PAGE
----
What is the difference between the vesting of options and the vesting of shares?

This is a good question. This is something that is not very well understood by a lot of people. When you issue stock that is subject to vesting, the company has the right to repurchase that stock for some nominal value, usually what the employee or the founder paid for that stock.

When an option is subject to vesting, it means that someone cannot purchase the shares underlying the option until that option has vested with respect to their shares.

So quick example- If a founder is issued 1,000,000 shares of stock that are subject to vesting, that means the company can re-buy or repurchase some number of shares of stock that the founder has been issued. But that repurchase rate (the number of shares that can be repurchased) goes away over a period. However, if the founder is issued an option to purchase shares, let’s say 1,000,000 shares and it vests as to 25 after year one, which means I have the right to reap, the right to purchase 250,000 shares on the first anniversary of my option grant agreement.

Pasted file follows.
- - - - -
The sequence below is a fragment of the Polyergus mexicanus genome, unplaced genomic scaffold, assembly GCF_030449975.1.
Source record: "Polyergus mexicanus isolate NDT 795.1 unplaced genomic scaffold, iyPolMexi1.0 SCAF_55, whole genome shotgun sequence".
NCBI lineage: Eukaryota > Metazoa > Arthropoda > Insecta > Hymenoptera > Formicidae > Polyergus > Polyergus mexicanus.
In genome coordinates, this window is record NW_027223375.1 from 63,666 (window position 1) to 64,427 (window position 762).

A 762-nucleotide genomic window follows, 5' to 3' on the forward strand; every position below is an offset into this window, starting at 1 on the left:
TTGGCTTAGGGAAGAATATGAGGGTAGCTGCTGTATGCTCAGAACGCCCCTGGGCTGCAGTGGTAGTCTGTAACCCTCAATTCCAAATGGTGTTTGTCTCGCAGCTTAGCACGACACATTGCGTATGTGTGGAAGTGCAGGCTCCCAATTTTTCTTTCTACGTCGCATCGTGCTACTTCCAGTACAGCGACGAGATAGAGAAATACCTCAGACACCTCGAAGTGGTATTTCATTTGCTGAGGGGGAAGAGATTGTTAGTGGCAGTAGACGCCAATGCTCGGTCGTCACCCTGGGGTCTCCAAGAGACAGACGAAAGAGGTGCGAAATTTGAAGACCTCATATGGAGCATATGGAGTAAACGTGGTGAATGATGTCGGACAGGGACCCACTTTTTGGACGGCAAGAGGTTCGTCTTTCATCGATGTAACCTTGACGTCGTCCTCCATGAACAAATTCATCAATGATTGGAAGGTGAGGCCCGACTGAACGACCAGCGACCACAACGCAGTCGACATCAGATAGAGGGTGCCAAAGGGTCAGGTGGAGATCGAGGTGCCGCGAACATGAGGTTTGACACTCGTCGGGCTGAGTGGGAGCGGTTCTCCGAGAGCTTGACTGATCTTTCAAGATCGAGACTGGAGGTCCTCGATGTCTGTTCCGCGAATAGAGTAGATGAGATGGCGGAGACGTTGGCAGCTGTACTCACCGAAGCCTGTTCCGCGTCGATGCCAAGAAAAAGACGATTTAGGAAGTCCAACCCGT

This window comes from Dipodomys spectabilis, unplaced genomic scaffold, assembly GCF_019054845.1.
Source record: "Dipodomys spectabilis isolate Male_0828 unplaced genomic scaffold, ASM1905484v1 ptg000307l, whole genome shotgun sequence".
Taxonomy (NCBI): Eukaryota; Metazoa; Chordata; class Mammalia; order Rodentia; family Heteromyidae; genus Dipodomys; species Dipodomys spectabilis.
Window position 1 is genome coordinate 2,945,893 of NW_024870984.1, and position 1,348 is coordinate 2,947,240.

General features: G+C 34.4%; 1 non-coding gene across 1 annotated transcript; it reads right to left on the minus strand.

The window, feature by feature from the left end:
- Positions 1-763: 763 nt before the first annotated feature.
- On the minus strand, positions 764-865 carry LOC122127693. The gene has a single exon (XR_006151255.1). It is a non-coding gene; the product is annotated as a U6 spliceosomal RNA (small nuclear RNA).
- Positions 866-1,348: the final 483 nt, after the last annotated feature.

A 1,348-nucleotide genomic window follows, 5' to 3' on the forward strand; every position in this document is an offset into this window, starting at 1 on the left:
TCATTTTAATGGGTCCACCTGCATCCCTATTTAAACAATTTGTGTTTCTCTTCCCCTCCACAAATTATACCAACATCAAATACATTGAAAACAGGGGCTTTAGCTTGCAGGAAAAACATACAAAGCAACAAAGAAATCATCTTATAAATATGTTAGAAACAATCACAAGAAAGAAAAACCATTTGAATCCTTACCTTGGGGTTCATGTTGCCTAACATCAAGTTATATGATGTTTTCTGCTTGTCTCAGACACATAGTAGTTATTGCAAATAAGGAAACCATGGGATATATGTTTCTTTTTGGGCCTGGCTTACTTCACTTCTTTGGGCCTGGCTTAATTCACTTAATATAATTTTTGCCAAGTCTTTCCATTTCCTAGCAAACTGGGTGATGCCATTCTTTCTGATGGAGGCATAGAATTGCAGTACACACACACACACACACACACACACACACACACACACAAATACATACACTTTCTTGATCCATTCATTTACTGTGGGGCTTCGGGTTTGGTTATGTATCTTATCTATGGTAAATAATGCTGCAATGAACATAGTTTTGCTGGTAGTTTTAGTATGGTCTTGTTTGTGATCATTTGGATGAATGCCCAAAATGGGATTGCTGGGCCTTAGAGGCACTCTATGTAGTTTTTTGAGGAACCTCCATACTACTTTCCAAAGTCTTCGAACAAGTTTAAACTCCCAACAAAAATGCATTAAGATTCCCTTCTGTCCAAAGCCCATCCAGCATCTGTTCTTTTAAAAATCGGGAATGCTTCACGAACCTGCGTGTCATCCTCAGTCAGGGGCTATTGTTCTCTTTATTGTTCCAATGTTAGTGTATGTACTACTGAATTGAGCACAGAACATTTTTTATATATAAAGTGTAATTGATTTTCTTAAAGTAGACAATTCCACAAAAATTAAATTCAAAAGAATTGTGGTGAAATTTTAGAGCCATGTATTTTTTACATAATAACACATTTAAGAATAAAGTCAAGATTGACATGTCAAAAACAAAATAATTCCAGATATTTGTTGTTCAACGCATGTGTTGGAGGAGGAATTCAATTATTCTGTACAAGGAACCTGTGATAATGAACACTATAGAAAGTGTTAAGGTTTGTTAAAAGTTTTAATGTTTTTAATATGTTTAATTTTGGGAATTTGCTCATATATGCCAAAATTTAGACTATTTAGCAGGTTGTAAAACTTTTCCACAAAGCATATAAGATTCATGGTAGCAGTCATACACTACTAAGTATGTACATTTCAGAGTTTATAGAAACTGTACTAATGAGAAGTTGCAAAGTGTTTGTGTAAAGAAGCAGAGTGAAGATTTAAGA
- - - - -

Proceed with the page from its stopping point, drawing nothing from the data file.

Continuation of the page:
In one case, the founder is vesting into the right to buy something – vesting of an option. In the other case, the founder is vesting out of a repurchase right – vesting of shares.

The reason vesting of shares is set up this way has to do with 409A Valuation and tax consequences on founders. More information is available on that here.


Learn more about Vesting here.

Understanding Founder Vesting
Do Founders Need to Pay For Shares?
Tax On Founder Shares Explained
Section 409A and Safe Harbor Rules

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